It’s been a while since we’ve given you a recipe. To make up for it, here’s a classic version of stifado, one of the most emblematic dishes in all of Greek cuisine – and one that is now rarely found well-made, although it is really not difficult.
Stifado is a succulent slow-cooked stew of meat and whole onions (that’s important – onions are rarely a main ingredient in any European cuisine, whole ones even more rarely), strongly flavoured with various spices. A good stifado is a panorama of contrasting but well-matched flavours: sweet, spicy, meaty with a hint of sour, with a combination of melt-in-the-mouth textures, their balance chosen and developed by the cook. In many ways it is the most authentic of Greek dishes: it is a favourite Sunday meal in Greek homes and a highlight in really good traditional tavernas; it has no obvious parallel in the neighbouring Mediterranean cuisines, but it appears increasingly rarely on tourist menus. Why? Because it needs time and (a little) effort to make.
More’s the pity: I remember stifado as a very common offering when I travelled in Greece as a child on family holidays, three decades ago. In the terminology of Greek cuisine, stifado belongs to the category of mayirefta (literally “cooked ones”), which describes dishes that are slow-cooked to allow the flavours of their ingredients and added spices to mingle thoroughly, so as to create a conjunction of textures, flavours and aromas that can only be achieved with that aforementioned extra ingredient: time. Like all mayirefta, stifado tends to be even better on reheating – so make enough of it!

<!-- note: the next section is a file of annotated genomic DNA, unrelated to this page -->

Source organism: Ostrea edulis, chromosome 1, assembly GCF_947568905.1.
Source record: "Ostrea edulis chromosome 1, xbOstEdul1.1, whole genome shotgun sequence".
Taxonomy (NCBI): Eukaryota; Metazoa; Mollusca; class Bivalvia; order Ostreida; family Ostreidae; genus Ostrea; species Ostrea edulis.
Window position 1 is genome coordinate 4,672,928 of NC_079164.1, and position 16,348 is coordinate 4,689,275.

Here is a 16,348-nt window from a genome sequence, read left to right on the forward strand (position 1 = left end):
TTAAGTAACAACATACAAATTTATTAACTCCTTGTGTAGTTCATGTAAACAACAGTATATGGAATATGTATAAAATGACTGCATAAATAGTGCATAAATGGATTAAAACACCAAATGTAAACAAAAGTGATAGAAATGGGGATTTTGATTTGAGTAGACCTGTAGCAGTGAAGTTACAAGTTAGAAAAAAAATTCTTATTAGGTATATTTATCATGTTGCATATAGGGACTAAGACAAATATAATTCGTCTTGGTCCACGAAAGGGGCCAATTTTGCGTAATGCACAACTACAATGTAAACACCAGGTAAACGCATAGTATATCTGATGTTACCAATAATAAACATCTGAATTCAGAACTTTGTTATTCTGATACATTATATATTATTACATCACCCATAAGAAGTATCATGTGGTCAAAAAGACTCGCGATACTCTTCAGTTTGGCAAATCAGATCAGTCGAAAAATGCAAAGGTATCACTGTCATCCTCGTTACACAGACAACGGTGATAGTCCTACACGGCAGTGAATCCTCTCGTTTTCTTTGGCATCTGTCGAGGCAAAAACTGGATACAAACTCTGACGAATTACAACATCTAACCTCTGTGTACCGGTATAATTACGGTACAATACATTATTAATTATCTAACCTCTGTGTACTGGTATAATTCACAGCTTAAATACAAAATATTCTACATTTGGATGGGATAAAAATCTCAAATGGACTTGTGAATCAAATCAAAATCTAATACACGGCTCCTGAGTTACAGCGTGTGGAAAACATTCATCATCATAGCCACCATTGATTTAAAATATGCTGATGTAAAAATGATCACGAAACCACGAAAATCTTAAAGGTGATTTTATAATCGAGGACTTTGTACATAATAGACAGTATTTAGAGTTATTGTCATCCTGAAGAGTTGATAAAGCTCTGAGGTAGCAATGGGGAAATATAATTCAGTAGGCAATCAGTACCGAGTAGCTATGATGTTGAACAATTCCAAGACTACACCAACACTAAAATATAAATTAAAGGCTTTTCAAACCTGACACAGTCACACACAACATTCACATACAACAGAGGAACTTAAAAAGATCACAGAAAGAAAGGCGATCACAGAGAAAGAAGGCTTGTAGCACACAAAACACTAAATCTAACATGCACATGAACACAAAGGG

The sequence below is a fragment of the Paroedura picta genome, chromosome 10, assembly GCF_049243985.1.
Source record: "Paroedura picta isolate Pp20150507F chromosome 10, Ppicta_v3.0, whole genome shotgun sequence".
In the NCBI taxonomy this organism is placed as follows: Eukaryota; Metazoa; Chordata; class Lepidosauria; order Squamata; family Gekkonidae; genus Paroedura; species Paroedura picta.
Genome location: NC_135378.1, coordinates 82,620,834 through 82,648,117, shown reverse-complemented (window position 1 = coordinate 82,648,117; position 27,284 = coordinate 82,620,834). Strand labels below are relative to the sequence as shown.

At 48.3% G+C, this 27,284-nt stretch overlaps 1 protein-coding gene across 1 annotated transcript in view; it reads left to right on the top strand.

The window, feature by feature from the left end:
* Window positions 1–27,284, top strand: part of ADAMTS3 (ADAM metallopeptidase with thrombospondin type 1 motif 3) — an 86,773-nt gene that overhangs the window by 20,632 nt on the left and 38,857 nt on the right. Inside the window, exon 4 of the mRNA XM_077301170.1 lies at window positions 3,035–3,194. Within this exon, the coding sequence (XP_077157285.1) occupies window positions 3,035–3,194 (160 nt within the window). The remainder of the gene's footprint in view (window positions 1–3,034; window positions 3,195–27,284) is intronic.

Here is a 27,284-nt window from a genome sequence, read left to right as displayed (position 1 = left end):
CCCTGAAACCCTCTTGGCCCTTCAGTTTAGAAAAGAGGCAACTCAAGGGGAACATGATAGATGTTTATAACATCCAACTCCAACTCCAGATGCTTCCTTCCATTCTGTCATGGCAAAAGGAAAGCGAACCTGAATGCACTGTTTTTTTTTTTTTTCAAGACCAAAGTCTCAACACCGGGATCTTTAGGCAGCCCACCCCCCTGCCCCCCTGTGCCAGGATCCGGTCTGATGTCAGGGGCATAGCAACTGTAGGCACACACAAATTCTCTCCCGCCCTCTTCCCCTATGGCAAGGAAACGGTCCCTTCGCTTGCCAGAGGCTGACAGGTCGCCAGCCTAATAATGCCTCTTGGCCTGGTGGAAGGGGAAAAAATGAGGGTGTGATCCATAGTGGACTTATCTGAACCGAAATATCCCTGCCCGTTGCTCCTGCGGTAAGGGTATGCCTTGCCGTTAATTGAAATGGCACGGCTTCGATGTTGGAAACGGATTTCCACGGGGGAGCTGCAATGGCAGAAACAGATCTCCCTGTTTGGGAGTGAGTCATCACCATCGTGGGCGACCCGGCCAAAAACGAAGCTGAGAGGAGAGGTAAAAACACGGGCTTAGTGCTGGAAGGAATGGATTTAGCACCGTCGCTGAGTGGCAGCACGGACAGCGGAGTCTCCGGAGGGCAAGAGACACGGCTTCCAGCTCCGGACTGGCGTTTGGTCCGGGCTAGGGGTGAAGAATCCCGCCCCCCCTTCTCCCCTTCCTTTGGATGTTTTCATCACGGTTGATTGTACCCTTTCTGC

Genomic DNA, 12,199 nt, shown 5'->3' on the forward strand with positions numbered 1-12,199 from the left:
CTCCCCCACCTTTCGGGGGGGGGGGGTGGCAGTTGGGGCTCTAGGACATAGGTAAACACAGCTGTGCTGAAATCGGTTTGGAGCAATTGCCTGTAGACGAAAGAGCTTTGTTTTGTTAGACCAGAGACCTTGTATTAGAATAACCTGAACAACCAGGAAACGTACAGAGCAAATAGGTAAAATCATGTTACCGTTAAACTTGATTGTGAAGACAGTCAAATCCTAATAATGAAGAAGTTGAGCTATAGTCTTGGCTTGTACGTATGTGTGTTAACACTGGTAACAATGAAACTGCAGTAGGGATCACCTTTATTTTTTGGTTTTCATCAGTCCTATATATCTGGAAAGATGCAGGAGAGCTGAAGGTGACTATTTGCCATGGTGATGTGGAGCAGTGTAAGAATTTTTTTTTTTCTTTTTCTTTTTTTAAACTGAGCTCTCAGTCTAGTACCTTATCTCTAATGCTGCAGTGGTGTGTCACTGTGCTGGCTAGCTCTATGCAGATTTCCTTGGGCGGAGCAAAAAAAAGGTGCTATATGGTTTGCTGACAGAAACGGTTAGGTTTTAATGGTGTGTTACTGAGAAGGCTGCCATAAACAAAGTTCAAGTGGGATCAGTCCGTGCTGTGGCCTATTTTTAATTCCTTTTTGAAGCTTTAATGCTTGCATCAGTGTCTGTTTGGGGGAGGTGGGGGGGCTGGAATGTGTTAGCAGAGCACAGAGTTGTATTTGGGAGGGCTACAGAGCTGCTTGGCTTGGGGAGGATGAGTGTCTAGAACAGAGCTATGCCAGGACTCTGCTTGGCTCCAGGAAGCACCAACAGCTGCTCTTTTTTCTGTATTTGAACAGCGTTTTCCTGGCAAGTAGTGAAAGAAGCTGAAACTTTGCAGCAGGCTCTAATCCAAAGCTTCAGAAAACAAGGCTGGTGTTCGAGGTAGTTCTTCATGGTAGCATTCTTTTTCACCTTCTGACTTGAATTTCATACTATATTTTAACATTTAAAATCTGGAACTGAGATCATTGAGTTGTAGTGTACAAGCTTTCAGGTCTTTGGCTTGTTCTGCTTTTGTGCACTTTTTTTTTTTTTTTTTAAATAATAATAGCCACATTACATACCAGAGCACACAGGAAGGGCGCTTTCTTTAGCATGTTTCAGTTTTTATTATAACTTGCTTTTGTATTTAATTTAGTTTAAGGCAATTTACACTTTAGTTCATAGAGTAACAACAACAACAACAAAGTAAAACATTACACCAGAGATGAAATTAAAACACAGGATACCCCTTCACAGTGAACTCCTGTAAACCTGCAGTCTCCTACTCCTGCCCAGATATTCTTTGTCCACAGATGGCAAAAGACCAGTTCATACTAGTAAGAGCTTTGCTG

I’d love to give you a history of the dish (because sometimes we can, and it is interesting when we do so), but all we have in that regard is the name. Stifado is probably derived from the Italian word stufa, which means “oven”. There are regional Italian dishes (in Sardinia and Sicily) called stufada, but they have no similarity to the Greek dish. The name probably just refers to oven-baking. These days, stifado is usually cooked in a saucepan, but before the arrival of modern cooking appliances in Greece, slow-cooked dishes were prepared at home and brought to the local bakery to be baked in its oven – that may just explain the name.
Stifado must have been around for quite some time, as there are regional versions of it across Greece, and while it is always made of meat and onions, the options are very diverse (the kind of meat, the kind of onion and the combination of spices are variable, as is the choice between marinating the meat or not). Like the best of Greek food, a good stifado combines great local and seasonal ingredients with a little or a lot of creativity and a personal touch – there are many variations of the basic dish, not just between regions but even between families. In all cases, it uses multiple and varied spices: their commingling with the main ingredient is what makes a stifado.
The version of stifado I give below is not definitive. There can never be a definitive stifado, as there are so many subtle variations of it. Following the basic theme, you can take this dish in many different directions. The version given here is – quite simply – my favourite, based on my own experience: it is meant as a reliable and easy base recipe you can follow, but also as a starting point for your own ideas.
Recipe: Greek stifado – beef and onion stew
– 1kg (2lb) beef (it doesn’t have to be pure steak), cut into large chunks or cubes, about 5cm (2″) across. There are alternatives to beef (see Variations below the recipe).
– Just under 1kg (2lb) of baby onions. In Greek markets, special stifado onions are sold in winter, they are roughly the size of a walnut each and about 35 of them make a kilo. Apart from their small size, their main characteristic is sweetness. If no local sweet onions are available, you can use shallots. Peel the onions carefully, cutting off as little as possible: they are meant to retain their physical integrity.
– 5 tablespoons extra virgin olive oil
– 3-4 ripe tomatoes, de-seeded and chopped (or 1 can)
– 1 tablespoon tomato purée
– salt and black pepper
For the marinade:
– 3 bay leaves
– 5 cloves of garlic, finely chopped
– 8 whole cloves
– 2 cinnamon sticks (or a tablespoon of cinnamon powder, but please use sticks if you can)
– 1 tablespoon dried oregano
– 1 tablespoon allspice berries
– 1/2 teaspoon cumin
– a large pinch of grated nutmeg
– 125 ml (6 fl oz) dry red wine